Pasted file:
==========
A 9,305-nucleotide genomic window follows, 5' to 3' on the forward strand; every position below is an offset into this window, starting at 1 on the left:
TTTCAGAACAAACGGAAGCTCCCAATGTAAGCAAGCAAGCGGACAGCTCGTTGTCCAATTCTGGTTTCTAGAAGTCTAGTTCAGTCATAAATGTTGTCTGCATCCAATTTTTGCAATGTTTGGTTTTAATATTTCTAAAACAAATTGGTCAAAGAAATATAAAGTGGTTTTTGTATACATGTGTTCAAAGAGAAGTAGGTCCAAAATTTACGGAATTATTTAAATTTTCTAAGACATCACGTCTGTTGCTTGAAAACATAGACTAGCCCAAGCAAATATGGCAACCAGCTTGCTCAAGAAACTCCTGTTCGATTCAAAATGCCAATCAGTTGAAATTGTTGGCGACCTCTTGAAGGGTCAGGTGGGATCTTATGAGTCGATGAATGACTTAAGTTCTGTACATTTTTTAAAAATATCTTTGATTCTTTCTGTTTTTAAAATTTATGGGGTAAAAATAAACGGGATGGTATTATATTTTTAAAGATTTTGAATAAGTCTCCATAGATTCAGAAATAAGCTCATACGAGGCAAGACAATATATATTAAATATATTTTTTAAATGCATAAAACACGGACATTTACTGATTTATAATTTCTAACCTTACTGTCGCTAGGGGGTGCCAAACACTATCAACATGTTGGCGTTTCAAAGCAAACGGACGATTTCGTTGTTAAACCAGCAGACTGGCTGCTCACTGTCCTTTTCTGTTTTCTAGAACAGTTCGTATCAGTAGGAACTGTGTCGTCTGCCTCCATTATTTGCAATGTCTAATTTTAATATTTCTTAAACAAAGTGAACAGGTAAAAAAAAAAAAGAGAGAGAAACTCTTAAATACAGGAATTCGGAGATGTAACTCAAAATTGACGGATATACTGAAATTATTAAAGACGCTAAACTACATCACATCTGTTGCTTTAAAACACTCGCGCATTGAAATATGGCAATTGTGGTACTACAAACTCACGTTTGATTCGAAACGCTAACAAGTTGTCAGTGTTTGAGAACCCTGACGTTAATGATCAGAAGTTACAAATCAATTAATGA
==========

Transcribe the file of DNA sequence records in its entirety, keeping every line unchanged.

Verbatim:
A 9,305-nucleotide genomic window follows, 5' to 3' on the forward strand; every position below is an offset into this window, starting at 1 on the left:
TTTCAGAACAAACGGAAGCTCCCAATGTAAGCAAGCAAGCGGACAGCTCGTTGTCCAATTCTGGTTTCTAGAAGTCTAGTTCAGTCATAAATGTTGTCTGCATCCAATTTTTGCAATGTTTGGTTTTAATATTTCTAAAACAAATTGGTCAAAGAAATATAAAGTGGTTTTTGTATACATGTGTTCAAAGAGAAGTAGGTCCAAAATTTACGGAATTATTTAAATTTTCTAAGACATCACGTCTGTTGCTTGAAAACATAGACTAGCCCAAGCAAATATGGCAACCAGCTTGCTCAAGAAACTCCTGTTCGATTCAAAATGCCAATCAGTTGAAATTGTTGGCGACCTCTTGAAGGGTCAGGTGGGATCTTATGAGTCGATGAATGACTTAAGTTCTGTACATTTTTTAAAAATATCTTTGATTCTTTCTGTTTTTAAAATTTATGGGGTAAAAATAAACGGGATGGTATTATATTTTTAAAGATTTTGAATAAGTCTCCATAGATTCAGAAATAAGCTCATACGAGGCAAGACAATATATATTAAATATATTTTTTAAATGCATAAAACACGGACATTTACTGATTTATAATTTCTAACCTTACTGTCGCTAGGGGGTGCCAAACACTATCAACATGTTGGCGTTTCAAAGCAAACGGACGATTTCGTTGTTAAACCAGCAGACTGGCTGCTCACTGTCCTTTTCTGTTTTCTAGAACAGTTCGTATCAGTAGGAACTGTGTCGTCTGCCTCCATTATTTGCAATGTCTAATTTTAATATTTCTTAAACAAAGTGAACAGGTAAAAAAAAAAAAGAGAGAGAAACTCTTAAATACAGGAATTCGGAGATGTAACTCAAAATTGACGGATATACTGAAATTATTAAAGACGCTAAACTACATCACATCTGTTGCTTTAAAACACTCGCGCATTGAAATATGGCAATTGTGGTACTACAAACTCACGTTTGATTCGAAACGCTAACAAGTTGTCAGTGTTTGAGAACCCTGACGTTAATGATCAGAAGTTACAAATCAATTAATGA